Parents are out of touch with the skills children need to get a career in an increasingly digital job market, according to a panel of education and technology industry experts.
Speaking at a Tech London Advocates event attended by V3, Mark Fawcett, chief executive of the National Schools Partnership, said that parents push their children to go to university ignorant of the digital skills they will need to find employment after graduating.
"Over three quarters of young people's first port of call for careers advice and subject advice is their parents. And never before has a generation of parents been more out of touch with the job market their children are going into," he said.
"Parents are still pushing university because 50 percent of young people were a target a while ago to get into university, which suits a lot of them."
Fawcett outlined how the Greater London Authority is helping to connect schools and teachers with digital-focused organisations that "help bring technology alive", which he believes will improve the way digital skills are taught in the region's schools.
However, Fawcett warned that parents need to be aware of the influence of digital technology on the job market and the career opportunities on offer.
As such, he suggested that the education and technology sectors need to make parents aware of the career opportunities in the digital industry.
"If you can help to inspire parents, they will then advise and support their young people to make subject and career choices that lead them towards a technology background," he said.
Teacher and technology advocate Mark Martin added that schools need to engage more with the community to teach parents about technology so that the digital skills of children are improved.
He went on to say that parents and school leaders still focus on traditional jobs rather than the new positions created in the technology industry.
"It's not about traditional jobs, it's about the digital jobs that are going to impact our industry and empower these kids to go out and make a difference," he said.
The Tech London Advocates panel emphasised that part of the challenge to educate teachers, parents and children in the advantages of technology involves finding ways to "bring the digital world to life" and build awareness and excitement around digital skills and the subsequent career opportunities.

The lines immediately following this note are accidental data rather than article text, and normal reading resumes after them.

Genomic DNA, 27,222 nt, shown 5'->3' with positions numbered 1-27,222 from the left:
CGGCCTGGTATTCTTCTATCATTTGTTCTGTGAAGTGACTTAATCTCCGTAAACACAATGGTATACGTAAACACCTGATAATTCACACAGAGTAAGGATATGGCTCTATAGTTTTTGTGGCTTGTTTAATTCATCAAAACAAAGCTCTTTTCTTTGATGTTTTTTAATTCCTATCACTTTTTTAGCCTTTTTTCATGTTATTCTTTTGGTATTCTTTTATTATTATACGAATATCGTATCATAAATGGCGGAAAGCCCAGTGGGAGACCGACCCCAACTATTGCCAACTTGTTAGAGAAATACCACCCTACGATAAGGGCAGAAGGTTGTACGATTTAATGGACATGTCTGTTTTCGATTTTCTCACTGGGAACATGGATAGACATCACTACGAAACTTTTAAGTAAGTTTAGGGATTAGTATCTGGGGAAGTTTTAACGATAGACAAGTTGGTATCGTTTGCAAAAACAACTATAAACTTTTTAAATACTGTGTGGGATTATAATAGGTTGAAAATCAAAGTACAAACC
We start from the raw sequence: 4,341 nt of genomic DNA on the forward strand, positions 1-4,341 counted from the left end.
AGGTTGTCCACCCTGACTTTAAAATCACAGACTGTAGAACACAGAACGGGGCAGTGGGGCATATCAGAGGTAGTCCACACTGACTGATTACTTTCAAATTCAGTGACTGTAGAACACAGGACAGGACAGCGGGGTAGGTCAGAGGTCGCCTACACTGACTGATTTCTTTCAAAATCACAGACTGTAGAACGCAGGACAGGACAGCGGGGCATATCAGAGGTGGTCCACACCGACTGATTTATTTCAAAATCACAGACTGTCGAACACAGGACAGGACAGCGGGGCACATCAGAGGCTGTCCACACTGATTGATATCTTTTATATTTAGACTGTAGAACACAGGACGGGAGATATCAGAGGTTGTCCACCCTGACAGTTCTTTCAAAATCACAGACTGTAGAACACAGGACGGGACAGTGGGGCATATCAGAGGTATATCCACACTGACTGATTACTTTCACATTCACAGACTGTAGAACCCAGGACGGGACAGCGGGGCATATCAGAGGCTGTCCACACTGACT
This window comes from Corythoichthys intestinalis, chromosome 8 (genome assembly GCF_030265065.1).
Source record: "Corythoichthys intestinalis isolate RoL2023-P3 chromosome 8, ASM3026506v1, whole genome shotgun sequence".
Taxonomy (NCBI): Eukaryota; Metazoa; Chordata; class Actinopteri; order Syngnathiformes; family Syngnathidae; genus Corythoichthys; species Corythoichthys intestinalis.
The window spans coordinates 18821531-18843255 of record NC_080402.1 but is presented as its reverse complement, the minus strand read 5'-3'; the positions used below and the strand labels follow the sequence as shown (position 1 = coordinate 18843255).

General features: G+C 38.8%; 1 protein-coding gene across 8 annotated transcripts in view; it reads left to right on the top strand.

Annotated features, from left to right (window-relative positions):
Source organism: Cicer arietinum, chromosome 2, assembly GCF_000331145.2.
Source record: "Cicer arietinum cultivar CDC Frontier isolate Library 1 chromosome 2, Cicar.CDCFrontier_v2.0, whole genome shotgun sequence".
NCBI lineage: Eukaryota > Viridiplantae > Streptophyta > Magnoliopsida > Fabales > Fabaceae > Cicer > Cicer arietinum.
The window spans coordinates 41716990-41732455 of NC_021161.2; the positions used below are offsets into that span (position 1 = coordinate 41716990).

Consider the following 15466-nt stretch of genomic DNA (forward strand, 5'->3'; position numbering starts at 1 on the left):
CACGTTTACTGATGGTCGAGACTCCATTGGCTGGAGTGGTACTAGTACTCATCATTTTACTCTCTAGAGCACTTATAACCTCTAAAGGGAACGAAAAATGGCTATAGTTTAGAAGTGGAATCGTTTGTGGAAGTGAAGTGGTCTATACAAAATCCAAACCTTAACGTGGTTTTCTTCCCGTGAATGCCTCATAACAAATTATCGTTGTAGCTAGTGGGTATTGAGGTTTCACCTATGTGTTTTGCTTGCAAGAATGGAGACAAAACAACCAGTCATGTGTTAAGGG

Kathryn Parsons, co-founder of digital training firm Decoded, believes that the jargon in the technology industry needs to be removed and that digital skills should be presented as accessible to all.
She added that schools must inspire children to get involved in technology, although she believes that the current education model may not be able to achieve this without external help from organisations such as Decoded.
"I think there is a fundamental flaw in education itself in its ability to be inspiring, enlightening and to ignite your imagination in what's possible, specifically in technology," Parsons said.
"It's quite hard to take in an entire world of knowledge and condense it, not only into a short period of time, but to make it incredibly exciting and accessible for people."
Despite the positive goals of the panel and Decoded, Parsons said that people in positions of leadership need to be told about the importance of digital skills and talent, as she believes "everyone is a sceptic" when it comes to teaching and adopting non-traditional subjects and skills.
Ed Vaizey, minister with responsibility for Digital Industries, also spoke at the Tech London Advocates event where he declared that the technology industry needs to work in tandem with education if digital skills are to grow in the UK.
The government may have to address the fact that poor web access is standing in the way of schools being able to teach digital skills before it pushes any more collaborative initiatives.
With coding now a compulsory subject in schools across England, V3 has taken a closer look at the key points of the curriculum shake-up.
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